tipping
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Tipping Method Goes Viral for How Absolutely Rude It Is

Editor
‘What a weird new way to be cheap and rude simultaneously’

It should be a rule of thumb — if you can’t afford to tip, you can’t afford to eat out. Many servers, bussers, hosts and kitchen staff depend on tips at the end of the night to help round out what they’re paid hourly, which is typically far below minimum wage. Tipping is not a fun game to get your waiter to work harder, it’s an expected part of dining in the United States. Unfortunately, tipping is frequently linked to server abuse and harassment. 

That’s why the internet was so shocked by one Facebook user who decided that tormenting his waitress for her tip was a fun game to play on a night out with his wife. He shared the experience to Facebook, claiming that with his methods you will receive “the best service of your life.”

He explained that at the beginning of the meal, he placed five single dollar bills on the table for the server to see. “Don’t say anything to them,” he wrote. “If they mess up, you take a dollar away and so on. At the end of the dinner, however much is left, is their tip.”

He explained that his waitress kept looking at the money with a puzzled look on her face. He even said he ended up taking a dollar away because she forgot to bring the table bread, but that she brought extra bread later so he put the dollar back. “Haha all in all a great evening with my love and a good dinner experiment we both wanted to see play out. Try it, you will be surprised!” he wrote.

A screenshot of the man’s little blurb was posted to Twitter by Atlanta-based news, weather, and traffic host Mark Arum, who wrote, “As a former waiter, please don’t ever do this. Ever.”

The tweet has almost 500 irate responses, 377 retweets and almost 1,600 likes from people who can’t believe that, one: this customer would only tip his waitress $5 on a dinner for two; and two: someone would be so flagrantly rude.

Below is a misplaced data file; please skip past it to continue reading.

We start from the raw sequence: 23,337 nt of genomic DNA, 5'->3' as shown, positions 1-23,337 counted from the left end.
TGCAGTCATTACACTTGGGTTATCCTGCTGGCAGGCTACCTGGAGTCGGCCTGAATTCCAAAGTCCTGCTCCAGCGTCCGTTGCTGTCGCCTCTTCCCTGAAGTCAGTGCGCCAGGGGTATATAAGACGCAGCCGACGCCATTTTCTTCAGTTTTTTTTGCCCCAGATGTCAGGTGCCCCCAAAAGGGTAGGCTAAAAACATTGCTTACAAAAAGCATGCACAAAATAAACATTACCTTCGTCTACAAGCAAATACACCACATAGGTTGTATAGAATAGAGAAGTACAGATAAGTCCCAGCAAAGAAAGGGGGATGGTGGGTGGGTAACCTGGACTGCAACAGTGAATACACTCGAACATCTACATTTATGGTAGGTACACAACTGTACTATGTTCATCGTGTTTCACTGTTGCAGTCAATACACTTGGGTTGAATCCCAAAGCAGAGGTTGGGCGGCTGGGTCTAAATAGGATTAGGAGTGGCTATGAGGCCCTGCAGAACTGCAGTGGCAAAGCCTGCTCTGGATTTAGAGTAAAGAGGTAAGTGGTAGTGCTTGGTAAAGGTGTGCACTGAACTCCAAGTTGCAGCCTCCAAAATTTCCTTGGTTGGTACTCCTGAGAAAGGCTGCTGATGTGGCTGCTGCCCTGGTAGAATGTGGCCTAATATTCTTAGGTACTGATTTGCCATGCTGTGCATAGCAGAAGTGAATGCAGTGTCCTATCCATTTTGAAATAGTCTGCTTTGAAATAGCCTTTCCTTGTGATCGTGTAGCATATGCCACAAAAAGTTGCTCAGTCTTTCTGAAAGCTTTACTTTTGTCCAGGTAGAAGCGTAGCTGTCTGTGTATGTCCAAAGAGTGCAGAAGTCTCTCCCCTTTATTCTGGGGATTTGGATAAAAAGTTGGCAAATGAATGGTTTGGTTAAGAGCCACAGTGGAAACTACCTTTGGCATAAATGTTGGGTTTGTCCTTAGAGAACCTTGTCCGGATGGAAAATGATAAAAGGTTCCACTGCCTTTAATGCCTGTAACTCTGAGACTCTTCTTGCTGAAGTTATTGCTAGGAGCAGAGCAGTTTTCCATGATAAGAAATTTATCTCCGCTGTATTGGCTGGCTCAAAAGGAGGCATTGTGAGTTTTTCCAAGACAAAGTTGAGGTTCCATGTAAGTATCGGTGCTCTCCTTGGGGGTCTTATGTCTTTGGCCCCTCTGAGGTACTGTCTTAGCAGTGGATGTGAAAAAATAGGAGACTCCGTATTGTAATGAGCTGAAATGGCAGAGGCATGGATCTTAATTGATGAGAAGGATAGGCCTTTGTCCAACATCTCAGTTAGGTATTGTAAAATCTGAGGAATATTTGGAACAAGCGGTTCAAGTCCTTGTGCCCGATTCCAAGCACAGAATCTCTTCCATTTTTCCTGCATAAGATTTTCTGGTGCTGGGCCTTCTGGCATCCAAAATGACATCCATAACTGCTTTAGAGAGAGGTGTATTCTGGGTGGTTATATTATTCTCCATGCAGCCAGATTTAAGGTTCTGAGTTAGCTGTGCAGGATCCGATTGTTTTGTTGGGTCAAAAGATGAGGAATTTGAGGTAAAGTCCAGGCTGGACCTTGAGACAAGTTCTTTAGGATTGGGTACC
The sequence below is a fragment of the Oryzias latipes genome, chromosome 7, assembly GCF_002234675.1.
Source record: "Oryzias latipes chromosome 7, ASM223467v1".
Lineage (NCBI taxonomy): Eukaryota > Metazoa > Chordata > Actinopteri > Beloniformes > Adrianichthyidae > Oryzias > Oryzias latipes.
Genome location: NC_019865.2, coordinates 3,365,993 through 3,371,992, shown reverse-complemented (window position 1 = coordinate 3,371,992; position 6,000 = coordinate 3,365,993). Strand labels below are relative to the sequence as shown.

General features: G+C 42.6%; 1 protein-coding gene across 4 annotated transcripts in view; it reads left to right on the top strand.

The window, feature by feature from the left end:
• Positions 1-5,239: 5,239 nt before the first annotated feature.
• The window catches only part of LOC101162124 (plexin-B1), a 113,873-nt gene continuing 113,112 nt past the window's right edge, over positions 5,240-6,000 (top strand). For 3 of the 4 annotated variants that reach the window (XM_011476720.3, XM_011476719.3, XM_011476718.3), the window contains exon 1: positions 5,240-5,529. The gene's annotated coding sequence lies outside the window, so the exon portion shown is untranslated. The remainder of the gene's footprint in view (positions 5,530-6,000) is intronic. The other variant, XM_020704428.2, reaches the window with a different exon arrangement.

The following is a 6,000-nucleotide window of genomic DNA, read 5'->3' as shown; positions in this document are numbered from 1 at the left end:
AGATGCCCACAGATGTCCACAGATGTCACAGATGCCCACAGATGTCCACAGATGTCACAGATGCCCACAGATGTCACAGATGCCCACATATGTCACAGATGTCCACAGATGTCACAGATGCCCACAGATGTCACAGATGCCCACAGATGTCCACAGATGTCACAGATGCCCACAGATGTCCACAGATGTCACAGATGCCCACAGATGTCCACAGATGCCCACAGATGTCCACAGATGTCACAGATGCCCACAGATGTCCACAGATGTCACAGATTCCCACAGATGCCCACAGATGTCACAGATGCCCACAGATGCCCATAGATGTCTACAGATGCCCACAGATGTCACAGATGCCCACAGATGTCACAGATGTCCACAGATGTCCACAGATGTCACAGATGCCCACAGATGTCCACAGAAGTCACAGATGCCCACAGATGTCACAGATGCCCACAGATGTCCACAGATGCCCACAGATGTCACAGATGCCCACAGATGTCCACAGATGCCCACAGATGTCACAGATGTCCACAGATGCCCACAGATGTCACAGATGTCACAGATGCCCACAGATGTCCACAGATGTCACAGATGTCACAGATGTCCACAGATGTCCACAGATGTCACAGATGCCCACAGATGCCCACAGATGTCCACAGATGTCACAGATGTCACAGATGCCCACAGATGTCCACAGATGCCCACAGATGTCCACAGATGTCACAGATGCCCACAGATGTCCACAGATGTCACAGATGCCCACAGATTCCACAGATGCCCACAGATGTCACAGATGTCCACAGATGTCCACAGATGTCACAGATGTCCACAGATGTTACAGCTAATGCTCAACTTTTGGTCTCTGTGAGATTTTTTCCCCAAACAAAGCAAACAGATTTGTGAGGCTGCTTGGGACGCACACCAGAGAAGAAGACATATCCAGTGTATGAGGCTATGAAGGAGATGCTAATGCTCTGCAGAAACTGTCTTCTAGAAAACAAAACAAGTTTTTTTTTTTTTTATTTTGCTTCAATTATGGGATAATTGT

“I served for years putting myself through college,” tweeted Randall W. Bond. “I would have ignored you most of the night for the satisfaction of letting you know your condescending $5 means absolutely nothing to me while i racked up $10-$20 tips from people that can actually afford to go out to eat.”

“What a weird new way to be cheap and rude simultaneously,” responded @1MichaelWayne

“I agree. Why do some people treat servers like they are training an animal? If they do good then you give them a treat, if they mess up you rub their nose in it. Smh,” wrote Twitter user Brent.

"Millenials are so disrespectful! Anyway, honey, let's make our less-than-minimum-wage server dance on eggshells for a $5 tip on our $80 dinner," joked Jesse Pierson, capturing the situation beautifully.

This "game" is nothing new; this tipping technique has been around for a while (and even warranted a scene on 90s sitcom Third Rock From the Sun), but even though it may often be discussed, it's rare to actually see it put into practice.

Tipping poorly ($5? Come on!) and leaving without tipping, are both among the worst etiquette mistakes you can make when dining out.

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